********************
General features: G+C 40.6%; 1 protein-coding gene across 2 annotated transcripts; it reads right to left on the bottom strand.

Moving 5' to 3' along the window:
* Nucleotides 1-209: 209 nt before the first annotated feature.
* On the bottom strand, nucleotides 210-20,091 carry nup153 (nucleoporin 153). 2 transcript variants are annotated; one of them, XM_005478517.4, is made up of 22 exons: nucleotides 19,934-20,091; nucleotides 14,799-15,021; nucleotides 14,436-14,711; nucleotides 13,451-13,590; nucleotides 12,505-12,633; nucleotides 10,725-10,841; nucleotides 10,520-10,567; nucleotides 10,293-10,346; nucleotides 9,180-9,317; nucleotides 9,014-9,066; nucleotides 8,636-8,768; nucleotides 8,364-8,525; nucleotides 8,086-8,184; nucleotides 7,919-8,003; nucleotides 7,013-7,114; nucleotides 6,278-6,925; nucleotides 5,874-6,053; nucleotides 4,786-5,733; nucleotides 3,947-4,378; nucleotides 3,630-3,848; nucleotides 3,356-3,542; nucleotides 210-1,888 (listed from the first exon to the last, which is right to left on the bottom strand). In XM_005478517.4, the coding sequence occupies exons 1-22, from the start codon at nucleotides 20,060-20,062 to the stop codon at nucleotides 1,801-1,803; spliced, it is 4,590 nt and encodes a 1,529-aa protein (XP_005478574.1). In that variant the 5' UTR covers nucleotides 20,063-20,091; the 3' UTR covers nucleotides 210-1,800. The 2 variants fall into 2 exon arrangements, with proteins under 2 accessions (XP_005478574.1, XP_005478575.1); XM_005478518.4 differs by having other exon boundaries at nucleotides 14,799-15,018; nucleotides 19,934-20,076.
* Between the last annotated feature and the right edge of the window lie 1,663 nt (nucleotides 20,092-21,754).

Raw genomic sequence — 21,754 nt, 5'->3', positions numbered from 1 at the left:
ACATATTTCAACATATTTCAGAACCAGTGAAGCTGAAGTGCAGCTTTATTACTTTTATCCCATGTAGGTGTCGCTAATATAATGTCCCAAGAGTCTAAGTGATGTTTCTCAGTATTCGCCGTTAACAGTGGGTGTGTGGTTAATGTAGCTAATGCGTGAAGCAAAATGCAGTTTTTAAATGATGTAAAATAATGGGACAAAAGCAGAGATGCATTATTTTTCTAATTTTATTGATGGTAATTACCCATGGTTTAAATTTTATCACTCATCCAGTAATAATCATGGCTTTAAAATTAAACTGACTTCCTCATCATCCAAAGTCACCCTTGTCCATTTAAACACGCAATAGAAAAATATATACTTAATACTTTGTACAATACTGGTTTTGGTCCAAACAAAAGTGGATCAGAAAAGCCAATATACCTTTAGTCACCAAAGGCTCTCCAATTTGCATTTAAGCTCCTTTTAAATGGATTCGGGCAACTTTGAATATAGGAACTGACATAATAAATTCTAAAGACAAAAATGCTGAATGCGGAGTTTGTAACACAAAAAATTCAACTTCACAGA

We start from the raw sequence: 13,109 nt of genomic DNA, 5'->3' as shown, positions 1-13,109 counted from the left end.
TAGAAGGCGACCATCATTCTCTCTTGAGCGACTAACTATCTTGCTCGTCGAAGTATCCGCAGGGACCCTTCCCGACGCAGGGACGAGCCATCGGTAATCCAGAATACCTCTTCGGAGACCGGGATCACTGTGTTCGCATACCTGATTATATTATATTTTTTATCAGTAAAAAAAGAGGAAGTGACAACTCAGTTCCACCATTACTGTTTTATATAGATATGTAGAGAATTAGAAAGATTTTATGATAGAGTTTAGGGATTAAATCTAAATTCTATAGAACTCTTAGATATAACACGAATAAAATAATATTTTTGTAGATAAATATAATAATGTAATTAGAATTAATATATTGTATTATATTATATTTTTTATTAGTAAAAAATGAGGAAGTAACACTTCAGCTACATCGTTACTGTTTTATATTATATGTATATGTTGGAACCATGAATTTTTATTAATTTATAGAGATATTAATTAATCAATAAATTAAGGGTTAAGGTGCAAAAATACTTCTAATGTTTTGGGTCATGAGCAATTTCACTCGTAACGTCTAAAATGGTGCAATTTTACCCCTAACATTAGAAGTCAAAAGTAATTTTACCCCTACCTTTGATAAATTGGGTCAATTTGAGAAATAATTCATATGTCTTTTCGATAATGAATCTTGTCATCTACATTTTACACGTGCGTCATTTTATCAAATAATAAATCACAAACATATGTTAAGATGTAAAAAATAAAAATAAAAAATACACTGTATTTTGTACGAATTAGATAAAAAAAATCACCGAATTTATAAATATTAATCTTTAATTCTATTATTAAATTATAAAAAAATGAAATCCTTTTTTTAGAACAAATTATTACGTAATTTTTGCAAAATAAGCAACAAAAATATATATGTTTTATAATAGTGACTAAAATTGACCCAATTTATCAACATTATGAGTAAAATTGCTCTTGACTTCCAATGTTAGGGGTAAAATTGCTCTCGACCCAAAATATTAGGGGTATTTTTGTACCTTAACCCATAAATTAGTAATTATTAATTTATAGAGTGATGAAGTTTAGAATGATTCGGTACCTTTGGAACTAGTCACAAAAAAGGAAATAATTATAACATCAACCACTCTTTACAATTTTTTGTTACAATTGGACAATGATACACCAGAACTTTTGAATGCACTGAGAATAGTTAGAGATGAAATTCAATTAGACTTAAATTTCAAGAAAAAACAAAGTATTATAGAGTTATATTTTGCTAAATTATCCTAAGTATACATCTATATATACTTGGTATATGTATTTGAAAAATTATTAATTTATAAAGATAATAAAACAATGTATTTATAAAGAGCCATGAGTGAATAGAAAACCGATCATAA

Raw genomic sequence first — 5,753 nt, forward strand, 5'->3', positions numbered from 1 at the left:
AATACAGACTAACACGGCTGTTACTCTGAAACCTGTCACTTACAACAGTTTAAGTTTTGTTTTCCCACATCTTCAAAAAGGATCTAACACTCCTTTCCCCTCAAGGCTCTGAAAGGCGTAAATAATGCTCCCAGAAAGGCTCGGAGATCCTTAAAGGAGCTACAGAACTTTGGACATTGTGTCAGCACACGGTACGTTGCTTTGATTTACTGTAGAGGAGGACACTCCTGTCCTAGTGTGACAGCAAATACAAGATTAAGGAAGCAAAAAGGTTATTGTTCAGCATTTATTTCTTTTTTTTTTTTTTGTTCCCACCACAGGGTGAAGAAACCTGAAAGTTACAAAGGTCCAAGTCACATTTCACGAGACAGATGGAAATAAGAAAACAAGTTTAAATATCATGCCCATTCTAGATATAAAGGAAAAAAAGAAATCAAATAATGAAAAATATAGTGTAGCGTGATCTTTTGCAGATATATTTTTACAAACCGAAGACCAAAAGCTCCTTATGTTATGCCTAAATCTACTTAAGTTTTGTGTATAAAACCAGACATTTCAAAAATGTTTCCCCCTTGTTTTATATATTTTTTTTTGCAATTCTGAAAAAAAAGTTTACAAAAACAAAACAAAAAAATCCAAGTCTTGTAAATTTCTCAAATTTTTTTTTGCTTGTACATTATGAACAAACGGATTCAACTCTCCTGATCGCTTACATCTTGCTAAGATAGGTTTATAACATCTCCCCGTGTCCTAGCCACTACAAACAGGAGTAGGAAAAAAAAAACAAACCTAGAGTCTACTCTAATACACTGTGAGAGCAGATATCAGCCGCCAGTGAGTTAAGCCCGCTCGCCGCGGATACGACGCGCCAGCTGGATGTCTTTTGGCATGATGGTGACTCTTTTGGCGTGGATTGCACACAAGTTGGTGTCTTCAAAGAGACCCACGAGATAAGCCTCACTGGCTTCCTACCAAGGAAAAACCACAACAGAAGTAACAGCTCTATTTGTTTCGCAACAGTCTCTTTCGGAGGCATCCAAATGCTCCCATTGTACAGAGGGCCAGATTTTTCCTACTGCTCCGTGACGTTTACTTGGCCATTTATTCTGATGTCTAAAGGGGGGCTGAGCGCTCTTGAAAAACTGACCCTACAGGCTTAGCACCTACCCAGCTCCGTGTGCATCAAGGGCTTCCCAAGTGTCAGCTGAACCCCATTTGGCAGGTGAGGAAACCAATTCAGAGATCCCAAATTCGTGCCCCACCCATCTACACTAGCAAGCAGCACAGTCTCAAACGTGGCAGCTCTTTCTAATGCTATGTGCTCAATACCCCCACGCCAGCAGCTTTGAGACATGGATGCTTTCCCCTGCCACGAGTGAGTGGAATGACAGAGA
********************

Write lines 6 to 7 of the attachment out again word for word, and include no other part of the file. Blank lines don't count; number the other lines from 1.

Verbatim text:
Raw genomic sequence — 21,754 nt, 5'->3', positions numbered from 1 at the left:
ACATATTTCAACATATTTCAGAACCAGTGAAGCTGAAGTGCAGCTTTATTACTTTTATCCCATGTAGGTGTCGCTAATATAATGTCCCAAGAGTCTAAGTGATGTTTCTCAGTATTCGCCGTTAACAGTGGGTGTGTGGTTAATGTAGCTAATGCGTGAAGCAAAATGCAGTTTTTAAATGATGTAAAATAATGGGACAAAAGCAGAGATGCATTATTTTTCTAATTTTATTGATGGTAATTACCCATGGTTTAAATTTTATCACTCATCCAGTAATAATCATGGCTTTAAAATTAAACTGACTTCCTCATCATCCAAAGTCACCCTTGTCCATTTAAACACGCAATAGAAAAATATATACTTAATACTTTGTACAATACTGGTTTTGGTCCAAACAAAAGTGGATCAGAAAAGCCAATATACCTTTAGTCACCAAAGGCTCTCCAATTTGCATTTAAGCTCCTTTTAAATGGATTCGGGCAACTTTGAATATAGGAACTGACATAATAAATTCTAAAGACAAAAATGCTGAATGCGGAGTTTGTAACACAAAAAATTCAACTTCACAGA